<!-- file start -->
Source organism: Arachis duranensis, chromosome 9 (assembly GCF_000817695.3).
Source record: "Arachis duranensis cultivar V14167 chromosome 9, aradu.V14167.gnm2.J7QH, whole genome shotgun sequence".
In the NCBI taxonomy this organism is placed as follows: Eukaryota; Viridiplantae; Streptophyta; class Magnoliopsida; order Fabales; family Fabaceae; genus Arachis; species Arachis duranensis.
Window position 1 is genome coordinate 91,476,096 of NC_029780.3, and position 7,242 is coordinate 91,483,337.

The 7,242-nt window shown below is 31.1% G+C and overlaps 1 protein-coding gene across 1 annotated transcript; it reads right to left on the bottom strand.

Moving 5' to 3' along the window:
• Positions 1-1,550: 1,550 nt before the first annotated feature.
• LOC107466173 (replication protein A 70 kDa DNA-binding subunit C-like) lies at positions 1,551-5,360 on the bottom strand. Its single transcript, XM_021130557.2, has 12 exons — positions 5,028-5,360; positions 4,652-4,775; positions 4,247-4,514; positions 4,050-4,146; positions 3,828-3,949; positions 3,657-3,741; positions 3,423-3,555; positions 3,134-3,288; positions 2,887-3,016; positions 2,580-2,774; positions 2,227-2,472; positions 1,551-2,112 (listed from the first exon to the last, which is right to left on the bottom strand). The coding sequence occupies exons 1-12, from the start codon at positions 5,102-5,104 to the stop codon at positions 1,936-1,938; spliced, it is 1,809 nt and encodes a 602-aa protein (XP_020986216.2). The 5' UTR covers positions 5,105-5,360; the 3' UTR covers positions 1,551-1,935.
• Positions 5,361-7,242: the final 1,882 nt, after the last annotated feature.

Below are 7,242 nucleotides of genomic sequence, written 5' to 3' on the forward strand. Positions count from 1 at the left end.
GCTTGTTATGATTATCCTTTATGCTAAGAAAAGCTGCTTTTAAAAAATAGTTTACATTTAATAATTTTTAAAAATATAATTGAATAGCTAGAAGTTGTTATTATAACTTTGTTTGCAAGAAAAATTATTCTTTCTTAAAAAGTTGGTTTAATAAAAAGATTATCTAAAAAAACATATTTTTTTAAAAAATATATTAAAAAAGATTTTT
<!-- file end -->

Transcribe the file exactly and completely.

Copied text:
Source organism: Arachis duranensis, chromosome 9 (assembly GCF_000817695.3).
Source record: "Arachis duranensis cultivar V14167 chromosome 9, aradu.V14167.gnm2.J7QH, whole genome shotgun sequence".
In the NCBI taxonomy this organism is placed as follows: Eukaryota; Viridiplantae; Streptophyta; class Magnoliopsida; order Fabales; family Fabaceae; genus Arachis; species Arachis duranensis.
Window position 1 is genome coordinate 91,476,096 of NC_029780.3, and position 7,242 is coordinate 91,483,337.

The 7,242-nt window shown below is 31.1% G+C and overlaps 1 protein-coding gene across 1 annotated transcript; it reads right to left on the bottom strand.

Moving 5' to 3' along the window:
• Positions 1-1,550: 1,550 nt before the first annotated feature.
• LOC107466173 (replication protein A 70 kDa DNA-binding subunit C-like) lies at positions 1,551-5,360 on the bottom strand. Its single transcript, XM_021130557.2, has 12 exons — positions 5,028-5,360; positions 4,652-4,775; positions 4,247-4,514; positions 4,050-4,146; positions 3,828-3,949; positions 3,657-3,741; positions 3,423-3,555; positions 3,134-3,288; positions 2,887-3,016; positions 2,580-2,774; positions 2,227-2,472; positions 1,551-2,112 (listed from the first exon to the last, which is right to left on the bottom strand). The coding sequence occupies exons 1-12, from the start codon at positions 5,102-5,104 to the stop codon at positions 1,936-1,938; spliced, it is 1,809 nt and encodes a 602-aa protein (XP_020986216.2). The 5' UTR covers positions 5,105-5,360; the 3' UTR covers positions 1,551-1,935.
• Positions 5,361-7,242: the final 1,882 nt, after the last annotated feature.

Below are 7,242 nucleotides of genomic sequence, written 5' to 3' on the forward strand. Positions count from 1 at the left end.
GCTTGTTATGATTATCCTTTATGCTAAGAAAAGCTGCTTTTAAAAAATAGTTTACATTTAATAATTTTTAAAAATATAATTGAATAGCTAGAAGTTGTTATTATAACTTTGTTTGCAAGAAAAATTATTCTTTCTTAAAAAGTTGGTTTAATAAAAAGATTATCTAAAAAAACATATTTTTTTAAAAAATATATTAAAAAAGATTTTT